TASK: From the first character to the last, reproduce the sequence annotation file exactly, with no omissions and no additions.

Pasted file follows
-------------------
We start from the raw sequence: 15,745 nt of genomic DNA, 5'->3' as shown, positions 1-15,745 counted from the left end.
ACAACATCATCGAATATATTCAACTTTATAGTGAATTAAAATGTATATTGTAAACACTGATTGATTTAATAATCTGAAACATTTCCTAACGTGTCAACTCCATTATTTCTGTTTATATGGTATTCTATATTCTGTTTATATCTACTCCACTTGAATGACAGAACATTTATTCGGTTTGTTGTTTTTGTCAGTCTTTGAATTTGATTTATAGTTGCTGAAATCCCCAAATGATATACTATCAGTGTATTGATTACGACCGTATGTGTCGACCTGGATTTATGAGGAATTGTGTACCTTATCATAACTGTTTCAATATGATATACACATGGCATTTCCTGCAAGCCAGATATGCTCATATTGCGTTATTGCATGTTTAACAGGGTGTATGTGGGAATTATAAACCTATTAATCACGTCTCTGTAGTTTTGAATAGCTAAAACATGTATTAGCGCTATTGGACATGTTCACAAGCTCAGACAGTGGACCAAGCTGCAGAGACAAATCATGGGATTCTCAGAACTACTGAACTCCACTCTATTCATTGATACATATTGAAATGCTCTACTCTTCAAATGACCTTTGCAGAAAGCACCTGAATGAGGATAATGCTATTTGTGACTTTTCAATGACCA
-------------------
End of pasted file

We start from the raw sequence: 15,745 nt of genomic DNA, 5'->3' as shown, positions 1-15,745 counted from the left end.
ACAACATCATCGAATATATTCAACTTTATAGTGAATTAAAATGTATATTGTAAACACTGATTGATTTAATAATCTGAAACATTTCCTAACGTGTCAACTCCATTATTTCTGTTTATATGGTATTCTATATTCTGTTTATATCTACTCCACTTGAATGACAGAACATTTATTCGGTTTGTTGTTTTTGTCAGTCTTTGAATTTGATTTATAGTTGCTGAAATCCCCAAATGATATACTATCAGTGTATTGATTACGACCGTATGTGTCGACCTGGATTTATGAGGAATTGTGTACCTTATCATAACTGTTTCAATATGATATACACATGGCATTTCCTGCAAGCCAGATATGCTCATATTGCGTTATTGCATGTTTAACAGGGTGTATGTGGGAATTATAAACCTATTAATCACGTCTCTGTAGTTTTGAATAGCTAAAACATGTATTAGCGCTATTGGACATGTTCACAAGCTCAGACAGTGGACCAAGCTGCAGAGACAAATCATGGGATTCTCAGAACTACTGAACTCCACTCTATTCATTGATACATATTGAAATGCTCTACTCTTCAAATGACCTTTGCAGAAAGCACCTGAATGAGGATAATGCTATTTGTGACTTTTCAATGACCA